World Water Week in Sweden (Ric Wasserman/Asia Calling)

Asia Calling, Sweden - World Water Week kicked off in Stockholm, Sweden, on August 23-28, 2015. This is the world’s leading forum for water-related knowledge exchange.

The hightlight for the world’s largest annual conference of water was Asia’s water woes - 75 percent of the region is water insecure. The conference focuses on the urgent need for reducing water risks for the poor. Water is a valuable commodity – and it becomes more costly as supplies diminish.

“Water markets, water pricing, water trading, all of which are sensitive issues in a country like India, mainly because water is still seen as a social good,” Yasmin Saddiqi, principal water specialist with the Asian Development Bank (ADB) explained.

She added, ”especially in the rural context perhaps should not be priced. Given that we are working with people already fairly low on the income level, charging them or pricing water may put them under further difficulty.”

To add the problem, large companies are accused for causing extreme water shortages in countries like India. In Rajashtan, farmers were unable to irrigate their fields after Coca Cola established a bottling plant. Coca Cola promises that by 2020, it will replenish the amount of water equivalent to its sales volume, 160 billion litres.

But one man is changing the game by bringing water to 1,000 villages in Rajashtan – India’s most- drought-affected state. Rajendra Singh was dubbed ‘the Water Man of India’.

He was recently awarded with the Nobel Prize for his simple technology of rainwater harvesting which have prevented floods, restored soil and rivers and brought back wildlife.

"My indian community really supports and gives the love, affection and respect to the nature.  Today, the Severn River is flowing,” Rajendra spoke in the awarding night.

The United Nations has recognised the human right to water and sanitation since 2010. But according to the Asian Development Bank, more than 75 percent of countries in Asia Pacific are experiencing a serious lack of water security.

Many still don’t have a safe, secure water supply piped to their house – and living without clean water can cause people into serious health risks.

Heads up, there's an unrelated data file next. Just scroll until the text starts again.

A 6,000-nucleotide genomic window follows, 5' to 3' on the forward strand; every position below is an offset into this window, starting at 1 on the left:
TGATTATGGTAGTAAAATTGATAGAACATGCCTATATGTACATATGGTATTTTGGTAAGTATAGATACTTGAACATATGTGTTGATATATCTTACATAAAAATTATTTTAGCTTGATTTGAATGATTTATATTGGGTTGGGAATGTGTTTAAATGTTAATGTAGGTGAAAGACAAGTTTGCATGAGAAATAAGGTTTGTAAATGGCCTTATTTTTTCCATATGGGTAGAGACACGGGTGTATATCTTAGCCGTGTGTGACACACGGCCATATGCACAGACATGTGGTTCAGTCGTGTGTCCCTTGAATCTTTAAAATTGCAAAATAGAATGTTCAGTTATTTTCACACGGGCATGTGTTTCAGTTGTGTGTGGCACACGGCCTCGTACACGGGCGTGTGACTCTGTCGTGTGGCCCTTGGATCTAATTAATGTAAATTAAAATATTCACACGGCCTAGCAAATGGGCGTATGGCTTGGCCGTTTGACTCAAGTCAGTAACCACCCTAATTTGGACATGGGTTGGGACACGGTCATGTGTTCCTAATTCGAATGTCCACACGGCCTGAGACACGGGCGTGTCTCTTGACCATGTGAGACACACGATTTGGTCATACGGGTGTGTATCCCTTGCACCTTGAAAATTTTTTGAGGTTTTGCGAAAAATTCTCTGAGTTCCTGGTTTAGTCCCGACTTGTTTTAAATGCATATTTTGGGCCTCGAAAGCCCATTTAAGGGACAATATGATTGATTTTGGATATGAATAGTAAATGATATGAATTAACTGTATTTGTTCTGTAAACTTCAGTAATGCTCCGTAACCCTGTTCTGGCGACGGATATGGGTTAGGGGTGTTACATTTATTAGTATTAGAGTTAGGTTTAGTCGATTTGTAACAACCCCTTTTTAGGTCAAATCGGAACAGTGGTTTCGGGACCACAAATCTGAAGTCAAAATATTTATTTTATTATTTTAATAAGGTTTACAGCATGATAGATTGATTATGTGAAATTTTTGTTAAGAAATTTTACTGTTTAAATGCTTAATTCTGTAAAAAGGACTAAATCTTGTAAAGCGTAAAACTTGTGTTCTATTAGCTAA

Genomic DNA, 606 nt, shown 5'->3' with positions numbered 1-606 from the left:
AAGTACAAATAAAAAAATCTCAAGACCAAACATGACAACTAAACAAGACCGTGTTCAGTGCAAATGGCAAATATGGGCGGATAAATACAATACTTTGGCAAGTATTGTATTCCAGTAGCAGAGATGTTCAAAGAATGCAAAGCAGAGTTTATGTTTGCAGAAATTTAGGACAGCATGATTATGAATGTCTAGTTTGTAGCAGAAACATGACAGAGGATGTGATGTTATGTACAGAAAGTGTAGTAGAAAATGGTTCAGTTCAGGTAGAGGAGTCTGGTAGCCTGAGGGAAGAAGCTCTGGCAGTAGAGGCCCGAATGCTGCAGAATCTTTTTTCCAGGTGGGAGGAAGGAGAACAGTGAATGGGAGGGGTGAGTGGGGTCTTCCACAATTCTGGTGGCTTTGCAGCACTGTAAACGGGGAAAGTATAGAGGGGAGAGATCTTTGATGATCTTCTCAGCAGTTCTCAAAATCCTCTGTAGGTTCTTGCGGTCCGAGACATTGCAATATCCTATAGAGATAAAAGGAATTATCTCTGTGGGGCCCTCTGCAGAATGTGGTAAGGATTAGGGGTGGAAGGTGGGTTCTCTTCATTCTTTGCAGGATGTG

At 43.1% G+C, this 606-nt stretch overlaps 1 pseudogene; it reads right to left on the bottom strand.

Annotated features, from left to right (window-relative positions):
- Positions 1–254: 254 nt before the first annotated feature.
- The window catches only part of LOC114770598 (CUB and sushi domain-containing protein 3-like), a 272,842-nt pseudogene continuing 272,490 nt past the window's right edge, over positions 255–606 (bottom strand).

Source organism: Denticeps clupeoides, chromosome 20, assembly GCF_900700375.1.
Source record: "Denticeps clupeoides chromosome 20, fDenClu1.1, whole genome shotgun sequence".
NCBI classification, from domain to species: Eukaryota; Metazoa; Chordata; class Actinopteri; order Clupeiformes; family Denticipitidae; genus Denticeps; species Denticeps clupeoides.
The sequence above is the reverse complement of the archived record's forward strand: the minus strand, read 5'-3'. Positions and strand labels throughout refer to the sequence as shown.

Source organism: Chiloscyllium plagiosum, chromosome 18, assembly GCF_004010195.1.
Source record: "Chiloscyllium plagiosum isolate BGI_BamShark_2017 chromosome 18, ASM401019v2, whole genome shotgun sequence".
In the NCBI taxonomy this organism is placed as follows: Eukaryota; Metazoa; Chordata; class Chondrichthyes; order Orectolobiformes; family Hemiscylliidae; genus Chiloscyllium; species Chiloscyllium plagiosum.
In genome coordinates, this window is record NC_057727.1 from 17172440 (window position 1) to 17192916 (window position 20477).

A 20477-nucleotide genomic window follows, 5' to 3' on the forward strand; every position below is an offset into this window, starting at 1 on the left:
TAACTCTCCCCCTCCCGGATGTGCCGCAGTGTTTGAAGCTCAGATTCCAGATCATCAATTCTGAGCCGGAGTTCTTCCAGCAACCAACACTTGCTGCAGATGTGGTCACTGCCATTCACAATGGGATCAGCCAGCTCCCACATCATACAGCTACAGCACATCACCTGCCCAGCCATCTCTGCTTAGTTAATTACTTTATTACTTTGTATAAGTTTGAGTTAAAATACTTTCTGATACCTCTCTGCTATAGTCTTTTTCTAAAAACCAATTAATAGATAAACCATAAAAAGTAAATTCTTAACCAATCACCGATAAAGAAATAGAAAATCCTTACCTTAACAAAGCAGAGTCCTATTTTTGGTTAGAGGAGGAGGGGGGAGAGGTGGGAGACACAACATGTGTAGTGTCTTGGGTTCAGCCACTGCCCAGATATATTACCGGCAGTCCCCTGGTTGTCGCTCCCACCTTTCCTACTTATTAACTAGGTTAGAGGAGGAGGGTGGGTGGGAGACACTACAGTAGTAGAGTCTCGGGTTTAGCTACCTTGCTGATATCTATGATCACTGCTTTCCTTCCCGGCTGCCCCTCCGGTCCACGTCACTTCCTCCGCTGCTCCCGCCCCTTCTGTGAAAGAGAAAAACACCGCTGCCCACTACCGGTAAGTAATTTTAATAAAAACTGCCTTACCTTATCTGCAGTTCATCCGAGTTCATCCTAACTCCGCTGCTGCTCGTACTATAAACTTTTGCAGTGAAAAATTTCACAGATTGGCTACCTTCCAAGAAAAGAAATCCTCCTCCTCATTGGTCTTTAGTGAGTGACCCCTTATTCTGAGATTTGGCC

In this conference, new efforts are being taken to tackle the problems.  Each year, young scientiest vie for the Junior Water Prize with their experiments.  

Singaporean high school students, Jaron, Daniel, and Glenn, are introducing their experiments. Jaron explains cheaper solution to clean up water pollutants.
”Basically our project is about using waste paper to absorb heavy metal ions. Heavy metal pollution is a very prevalent problem in our world today. We thought that conventional methods are quite costly and ineffective,” he said.

”So we thought, how can we solve this problem as students? So we looked around and saw that there was plenty of wastepaper everywhere and thought that maybe wastepaper could be used.We did research and found that wastepaper has functional groups that can bind to the ion,” he said, adding that local industry has been keen to support in their research.

18-year old student Ke Shuai from China has built a drone to help monitoring water resources. He explained, ”by the traditional way of water monitoring we should spend a long time to monitor a whole lake – maybe a month or several weeks. With this we can do the water monitoring in several hours.”

But river expert from Nepal, Dr Arun Shresta, believes that there’s one party missing from the conference. ”The government sector is under-represented. Unless the governments are in the discussion I don’t think the changes will happen,” he said.

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